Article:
Winnipeg Free Press - PRINT EDITION

Buddhism explains stoic reaction to disaster

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In the aftermath of the terrible earthquake and tsunami in Japan, much has been written and said about how the people of that nation have coped with the disaster -- how calm, stoic, patient and tranquil they are despite thetragedy that befell them.

Where do these attitudes come from? From their history, geography and culture, of course. But it also comes from their religion.

Although Japan is a thoroughly secular country, it is infused with Buddhist and Shinto thought. More than 90 per cent of Japanese claim to be adherents of one, or both, of these ancient religions, with most identifying as Buddhists. (Only about two per cent of the country is Christian.)

When disasters occur around the world, it is common to hear people who come from the Christian tradition asking why such a thing could occur -- how could God let something like the earthquake and tsunami happen?

But that isn't a question asked by adherents of eastern religions such as Buddhism and Shinto. For them, what caused the disaster isn't the important thing. What's important is to be positive, affirming and persistent in the face of adversity.

"Natural tragedies are part of living on the planet," says Fredrich Ulrich, senseiof the Manitoba Buddhist Temple. "Its geology and geography make such recurring tragedies inevitable. There is no need to think we have been targeted by a god of some sort."

What's important, he says, is how people respond to tragedies such as the earthquake and tsunami.

"It's what we do about them, and to each other, that'simportant," he says. "We face death with sadness, but not with terror. We bury the dead and honour them, then get about the work of rebuilding the community."

Similar thoughts were shared by Shravasti Dhammika, a Buddhist monk from Australia.

Reflecting on the 2004 Southeast Asian tsunami, he asked: "How does Buddhism explain natural disasters like the tsunami? In a sense it does not have to explain them. It is only belief in an all-knowing, all-loving and all-powerful God that compels us to try to explain and explain away all the evidence that seems to contradict this belief."

When God is taken out of the picture, he says, "the answer is really very simple. The universe does not conform to our desires and wishes. It takes no notice of us and our aspirations."

Earthquakes, tsunamis, hurricanes, floods, drought, disease, accidents -- all these things just happen, he states.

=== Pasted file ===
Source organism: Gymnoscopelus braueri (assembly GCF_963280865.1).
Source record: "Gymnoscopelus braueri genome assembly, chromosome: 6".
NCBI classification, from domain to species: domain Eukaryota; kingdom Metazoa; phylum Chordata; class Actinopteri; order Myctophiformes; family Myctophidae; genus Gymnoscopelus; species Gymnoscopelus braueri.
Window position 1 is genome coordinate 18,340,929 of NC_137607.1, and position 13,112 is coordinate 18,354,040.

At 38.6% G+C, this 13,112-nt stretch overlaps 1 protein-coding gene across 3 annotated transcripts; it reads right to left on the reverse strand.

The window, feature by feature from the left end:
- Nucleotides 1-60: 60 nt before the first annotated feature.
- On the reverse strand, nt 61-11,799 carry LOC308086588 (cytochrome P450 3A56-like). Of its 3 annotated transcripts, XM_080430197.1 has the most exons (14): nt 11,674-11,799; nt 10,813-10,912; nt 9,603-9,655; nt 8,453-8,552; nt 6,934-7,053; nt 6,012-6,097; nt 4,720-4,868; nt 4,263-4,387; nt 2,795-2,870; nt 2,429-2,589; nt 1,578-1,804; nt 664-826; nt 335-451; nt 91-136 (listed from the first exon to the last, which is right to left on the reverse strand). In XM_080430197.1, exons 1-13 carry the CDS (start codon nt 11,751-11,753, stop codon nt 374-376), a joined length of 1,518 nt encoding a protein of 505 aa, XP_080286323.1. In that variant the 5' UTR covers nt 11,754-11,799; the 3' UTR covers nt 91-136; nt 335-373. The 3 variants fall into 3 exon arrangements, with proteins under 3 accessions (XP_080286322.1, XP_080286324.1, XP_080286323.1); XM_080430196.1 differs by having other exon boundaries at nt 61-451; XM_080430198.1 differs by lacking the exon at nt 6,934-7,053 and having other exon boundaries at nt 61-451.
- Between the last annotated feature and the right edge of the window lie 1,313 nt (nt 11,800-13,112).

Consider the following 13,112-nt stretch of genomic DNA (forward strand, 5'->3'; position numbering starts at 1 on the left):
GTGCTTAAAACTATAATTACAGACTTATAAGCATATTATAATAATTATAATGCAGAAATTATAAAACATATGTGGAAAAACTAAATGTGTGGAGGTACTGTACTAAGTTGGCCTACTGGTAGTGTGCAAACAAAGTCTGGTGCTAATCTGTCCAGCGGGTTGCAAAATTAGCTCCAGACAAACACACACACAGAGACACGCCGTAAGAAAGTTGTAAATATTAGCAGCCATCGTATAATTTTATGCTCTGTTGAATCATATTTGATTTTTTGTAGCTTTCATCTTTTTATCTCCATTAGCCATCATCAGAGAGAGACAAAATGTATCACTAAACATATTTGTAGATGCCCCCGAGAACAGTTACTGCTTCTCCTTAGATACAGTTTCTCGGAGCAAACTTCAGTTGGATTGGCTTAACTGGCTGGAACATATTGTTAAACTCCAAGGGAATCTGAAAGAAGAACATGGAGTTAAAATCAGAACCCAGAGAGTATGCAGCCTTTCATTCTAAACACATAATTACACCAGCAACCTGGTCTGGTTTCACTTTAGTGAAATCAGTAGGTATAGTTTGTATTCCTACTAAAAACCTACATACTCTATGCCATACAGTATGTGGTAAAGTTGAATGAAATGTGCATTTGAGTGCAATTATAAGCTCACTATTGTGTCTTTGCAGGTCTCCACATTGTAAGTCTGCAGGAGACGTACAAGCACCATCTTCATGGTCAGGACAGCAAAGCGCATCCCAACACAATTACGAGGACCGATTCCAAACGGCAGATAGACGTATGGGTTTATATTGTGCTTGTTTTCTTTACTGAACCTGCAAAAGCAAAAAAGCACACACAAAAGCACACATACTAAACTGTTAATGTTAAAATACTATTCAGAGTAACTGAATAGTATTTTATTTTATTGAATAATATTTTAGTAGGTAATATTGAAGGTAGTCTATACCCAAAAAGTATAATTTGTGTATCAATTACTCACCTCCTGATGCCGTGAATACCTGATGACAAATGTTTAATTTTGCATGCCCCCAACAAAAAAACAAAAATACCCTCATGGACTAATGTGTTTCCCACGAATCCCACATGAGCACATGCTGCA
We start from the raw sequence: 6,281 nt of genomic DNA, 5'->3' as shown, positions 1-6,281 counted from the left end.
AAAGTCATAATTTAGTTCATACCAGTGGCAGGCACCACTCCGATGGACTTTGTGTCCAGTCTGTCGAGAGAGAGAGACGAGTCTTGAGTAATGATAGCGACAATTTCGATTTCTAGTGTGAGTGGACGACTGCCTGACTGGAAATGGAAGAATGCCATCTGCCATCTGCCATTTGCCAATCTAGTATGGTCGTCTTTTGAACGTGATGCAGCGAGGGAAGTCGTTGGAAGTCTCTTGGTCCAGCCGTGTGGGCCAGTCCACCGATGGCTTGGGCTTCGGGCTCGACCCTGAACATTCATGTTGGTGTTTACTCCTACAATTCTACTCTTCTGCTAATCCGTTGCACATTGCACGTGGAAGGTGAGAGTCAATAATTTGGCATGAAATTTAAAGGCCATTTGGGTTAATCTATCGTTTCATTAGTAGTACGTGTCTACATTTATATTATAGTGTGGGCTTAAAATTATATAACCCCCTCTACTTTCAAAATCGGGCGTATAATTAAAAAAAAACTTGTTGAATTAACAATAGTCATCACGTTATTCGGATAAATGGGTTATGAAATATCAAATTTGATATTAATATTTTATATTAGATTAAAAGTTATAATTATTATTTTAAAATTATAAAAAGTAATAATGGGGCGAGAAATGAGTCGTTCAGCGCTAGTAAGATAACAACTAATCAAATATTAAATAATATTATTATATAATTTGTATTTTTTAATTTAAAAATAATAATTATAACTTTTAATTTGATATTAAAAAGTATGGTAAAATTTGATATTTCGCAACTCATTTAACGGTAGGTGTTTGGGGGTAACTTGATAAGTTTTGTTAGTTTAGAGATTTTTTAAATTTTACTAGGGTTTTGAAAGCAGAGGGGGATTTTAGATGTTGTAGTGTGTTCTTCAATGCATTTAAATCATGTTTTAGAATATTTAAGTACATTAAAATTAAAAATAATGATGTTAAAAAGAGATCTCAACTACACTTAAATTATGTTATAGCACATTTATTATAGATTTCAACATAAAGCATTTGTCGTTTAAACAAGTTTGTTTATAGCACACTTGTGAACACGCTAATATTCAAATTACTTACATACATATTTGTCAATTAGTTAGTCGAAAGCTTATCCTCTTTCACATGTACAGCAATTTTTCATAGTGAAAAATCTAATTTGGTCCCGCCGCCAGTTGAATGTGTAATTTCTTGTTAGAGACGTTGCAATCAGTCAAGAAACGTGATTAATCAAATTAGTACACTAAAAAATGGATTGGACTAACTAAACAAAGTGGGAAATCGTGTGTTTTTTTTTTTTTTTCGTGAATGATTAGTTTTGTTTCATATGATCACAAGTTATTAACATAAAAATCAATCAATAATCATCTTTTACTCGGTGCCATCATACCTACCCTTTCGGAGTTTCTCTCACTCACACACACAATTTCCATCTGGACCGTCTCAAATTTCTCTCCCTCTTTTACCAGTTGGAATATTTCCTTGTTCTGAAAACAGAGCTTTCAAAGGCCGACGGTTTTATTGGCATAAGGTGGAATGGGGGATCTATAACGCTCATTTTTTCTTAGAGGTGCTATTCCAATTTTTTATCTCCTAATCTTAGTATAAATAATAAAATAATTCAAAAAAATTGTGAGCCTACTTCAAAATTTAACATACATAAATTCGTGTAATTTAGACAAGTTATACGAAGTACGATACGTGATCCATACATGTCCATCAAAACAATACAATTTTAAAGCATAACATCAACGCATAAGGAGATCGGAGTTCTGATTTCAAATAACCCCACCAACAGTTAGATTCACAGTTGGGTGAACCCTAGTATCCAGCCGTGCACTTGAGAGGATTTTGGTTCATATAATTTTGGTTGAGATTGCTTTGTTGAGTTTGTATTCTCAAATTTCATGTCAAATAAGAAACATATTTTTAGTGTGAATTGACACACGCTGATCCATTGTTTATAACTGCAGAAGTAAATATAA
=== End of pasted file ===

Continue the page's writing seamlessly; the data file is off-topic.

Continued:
"We live in a dynamic universe and sometimes events are to our benefit, and at other times to our detriment. That's the way the world is."

Buddhism, he adds, "is not concerned with explaining why this is so. It simply makes the common sense assertion that the universe is sometimes at odds with our dreams, our wishes and our desires."

Its goal,he goes on to say, is to teach people "to modify our desires so we are less likely to be in conflict with the way things are, and how to remain calm and content when they do conflict with the way things are."

A poem that seems to capture these sentiments is Unbeaten by Rain by Miyazawa Kenji, one of Japan's best-loved authors and poets. The poem -- which is "almost the national poem of that country," according to Ulrich -- illustrates the Japanese attitude of calm stoicism that we are observing in the face of the disaster.

Unbeaten by rain

Unbeaten by wind

Unbowed by the snow and the summer heat

Strong in body

Free from greed

Without any anger

Always serene

With a handful of brown rice a day

Miso and a small amount of vegetables suffice

Whatever happens

Consider yourself last, always put others first

Understand from your observation and experience

Never lose sight of these things

In the shadows of the pine groves in the fields

Live modestly under a thatched roof

In the East, if there is a sick child

Go there and take care of him

In the West, if there is an exhausted mother

Go there and relieve her of her burden

In the South, if there is a man near death

Go there and comfort him, tell him "Don't be afraid"

In the North, if there is an argument and a legal dispute

Go there and persuade them it's not worth it

In a drought, shed tears

In a cold summer, carry on

Even with a sense of loss

Being called a fool

Being neither praised nor a burden

Such a person I want to be

Such a person many of us would likely want to be, faced with similar circumstances.

Republished from the Winnipeg Free Press print edition April 2, 2011 J13

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